That keeps him out of danger—but his equipment is another story. Things to go through are: The style of photography Black and white? Reportage sometimes called photojournalistic wedding photography. Meet the guests! If possible, meet the really important family members beforehand. Or maybe see some photos of them so that you recognize them on the day. If you can wander up to the father of the bride with a confident "Hi, Bill isn't it? You must be very proud. I'm your daughter's photographer". Bill will be chuffed to bits that you did a little research prior to his daughter's big day.
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What will you wear? This is an important part of your wedding photography checklist. And it has nothing to do with actually taking photographs! If your bride and groom are going for a really casual look then you might look a little out of place in a formal suit. And if they are going for the formal look themselves, then don't overdo it!
You not there to out-shine the bride and groom. Do what is necessary in order to fit in nicely. NB:It is sometimes a good if you can stand out a little though. It marks you out as the photographer and people will know how to react to you.
Of course, being weighed down like a pack-horse with camera equipment should mark you out to everyone, regardless of what you wear! Payment It can be a little awkward to raise this, but it should be on every wedding photography checklist. Professional wedding photographers know that the best way to use flash is to bounce it off of walls and reflectors.
When you do this, the light comes at your subjects from a less direct angle. It is much more gentle, and it does a better job of eliminating red eye and strong shadows.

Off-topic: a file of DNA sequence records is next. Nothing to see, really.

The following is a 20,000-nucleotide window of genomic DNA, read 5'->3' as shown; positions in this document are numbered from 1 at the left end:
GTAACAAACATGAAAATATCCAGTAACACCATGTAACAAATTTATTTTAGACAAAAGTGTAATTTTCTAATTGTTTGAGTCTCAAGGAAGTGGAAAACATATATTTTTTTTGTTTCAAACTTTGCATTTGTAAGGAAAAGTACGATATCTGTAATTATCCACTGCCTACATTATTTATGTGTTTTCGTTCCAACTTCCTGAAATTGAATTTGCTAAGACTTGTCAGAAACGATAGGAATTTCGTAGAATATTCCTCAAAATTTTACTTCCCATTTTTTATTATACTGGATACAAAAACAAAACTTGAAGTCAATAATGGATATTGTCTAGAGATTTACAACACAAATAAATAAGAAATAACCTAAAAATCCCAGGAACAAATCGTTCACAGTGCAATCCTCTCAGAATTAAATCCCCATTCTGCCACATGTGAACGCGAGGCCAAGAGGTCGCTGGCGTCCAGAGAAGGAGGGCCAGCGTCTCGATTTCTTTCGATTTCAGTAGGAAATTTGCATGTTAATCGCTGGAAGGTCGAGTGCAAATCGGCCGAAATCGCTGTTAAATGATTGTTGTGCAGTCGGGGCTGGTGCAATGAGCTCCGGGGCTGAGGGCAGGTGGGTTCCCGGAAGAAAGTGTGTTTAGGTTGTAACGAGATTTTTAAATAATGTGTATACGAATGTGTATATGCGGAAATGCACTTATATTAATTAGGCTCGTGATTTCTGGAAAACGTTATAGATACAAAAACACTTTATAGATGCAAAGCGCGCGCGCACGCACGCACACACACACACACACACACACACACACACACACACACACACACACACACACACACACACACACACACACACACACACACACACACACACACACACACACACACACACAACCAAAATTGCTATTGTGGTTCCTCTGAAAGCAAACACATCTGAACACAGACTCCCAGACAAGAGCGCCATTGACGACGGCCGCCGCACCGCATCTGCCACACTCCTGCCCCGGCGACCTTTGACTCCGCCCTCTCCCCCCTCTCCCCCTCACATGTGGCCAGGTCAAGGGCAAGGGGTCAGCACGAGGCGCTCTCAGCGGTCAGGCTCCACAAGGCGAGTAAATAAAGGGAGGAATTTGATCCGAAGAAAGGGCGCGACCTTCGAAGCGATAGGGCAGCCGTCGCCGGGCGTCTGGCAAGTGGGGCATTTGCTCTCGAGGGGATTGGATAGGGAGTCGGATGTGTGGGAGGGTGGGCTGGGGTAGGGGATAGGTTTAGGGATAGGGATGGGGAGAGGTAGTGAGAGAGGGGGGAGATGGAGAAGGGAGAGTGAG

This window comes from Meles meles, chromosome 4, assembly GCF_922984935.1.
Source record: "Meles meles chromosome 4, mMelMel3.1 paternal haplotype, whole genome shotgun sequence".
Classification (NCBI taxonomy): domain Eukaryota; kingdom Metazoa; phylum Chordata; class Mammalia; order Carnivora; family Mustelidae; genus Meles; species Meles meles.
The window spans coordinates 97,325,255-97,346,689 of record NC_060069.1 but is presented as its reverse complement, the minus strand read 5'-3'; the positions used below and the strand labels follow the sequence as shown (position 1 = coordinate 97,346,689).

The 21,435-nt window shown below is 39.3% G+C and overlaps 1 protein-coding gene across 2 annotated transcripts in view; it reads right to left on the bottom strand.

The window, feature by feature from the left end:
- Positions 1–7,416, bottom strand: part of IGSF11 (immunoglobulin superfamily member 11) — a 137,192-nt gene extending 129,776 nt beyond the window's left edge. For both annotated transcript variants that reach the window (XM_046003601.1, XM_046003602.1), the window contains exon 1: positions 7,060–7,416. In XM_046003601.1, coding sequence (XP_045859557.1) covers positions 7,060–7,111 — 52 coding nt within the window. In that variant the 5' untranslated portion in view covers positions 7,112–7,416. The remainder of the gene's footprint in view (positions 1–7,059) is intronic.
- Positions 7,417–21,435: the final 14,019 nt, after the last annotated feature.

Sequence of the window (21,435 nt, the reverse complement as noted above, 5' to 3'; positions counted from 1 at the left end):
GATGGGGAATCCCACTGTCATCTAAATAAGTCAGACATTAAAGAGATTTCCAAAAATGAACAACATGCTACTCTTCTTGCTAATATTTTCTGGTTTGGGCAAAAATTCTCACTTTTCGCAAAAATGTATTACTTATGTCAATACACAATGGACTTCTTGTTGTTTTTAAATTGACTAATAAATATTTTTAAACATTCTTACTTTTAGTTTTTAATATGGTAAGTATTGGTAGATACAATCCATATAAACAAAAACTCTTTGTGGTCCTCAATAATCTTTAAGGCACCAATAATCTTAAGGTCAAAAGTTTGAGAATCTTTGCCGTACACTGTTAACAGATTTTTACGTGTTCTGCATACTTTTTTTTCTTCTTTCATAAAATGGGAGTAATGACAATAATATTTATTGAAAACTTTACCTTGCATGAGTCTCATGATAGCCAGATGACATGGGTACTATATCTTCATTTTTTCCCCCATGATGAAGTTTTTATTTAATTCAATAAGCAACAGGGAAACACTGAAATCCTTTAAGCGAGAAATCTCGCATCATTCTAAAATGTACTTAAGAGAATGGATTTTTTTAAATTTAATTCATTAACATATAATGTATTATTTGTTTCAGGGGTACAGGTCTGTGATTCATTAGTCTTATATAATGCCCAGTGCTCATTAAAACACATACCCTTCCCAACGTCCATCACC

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The color of the surface that you bounce the flash off of has an effect on the color of the light returned. If you want red light, bounce your flash off a red wall. If you want white light, find a white wall. You get the point. A flash diffuser can be anything that covers your flash and spreads out the light.
Me favorite is a few tissues in front of the flash. As long as you have some kind of white fabric or soft paper in front of your flash, you will have an effective diffuser. So pro wedding photographers have multiple cameras with different lenses mounted to them. This investment pays itself off with more great photos for every shoot.
Most professional wedding photographers have two cameras. The camera with the wideangle lens is perfect for closed spaces while the standard to telephoto camera is great for getting candid shots across the room. No day will ever be the same as your wedding day. Wedding photographers go out of their way to find the little things that make the experience so special.
Take the time to photograph rings, garters, floral bouquets, and everything else that sets the scene. All of this provides context for your more traditional wedding photos. Whenever you can include a small detail like this in your portraits or other photos, people will notice. You are there to help people remember the little things. Doing this will set you apart from every other wedding photographer!
If you're not sure about your results, make sure they hire a photographer and tag along with the pro. This will give you experience with the often hectic schedule and awkward shooting conditions. Many seasoned wedding photographers also scope out the location of the wedding before arriving.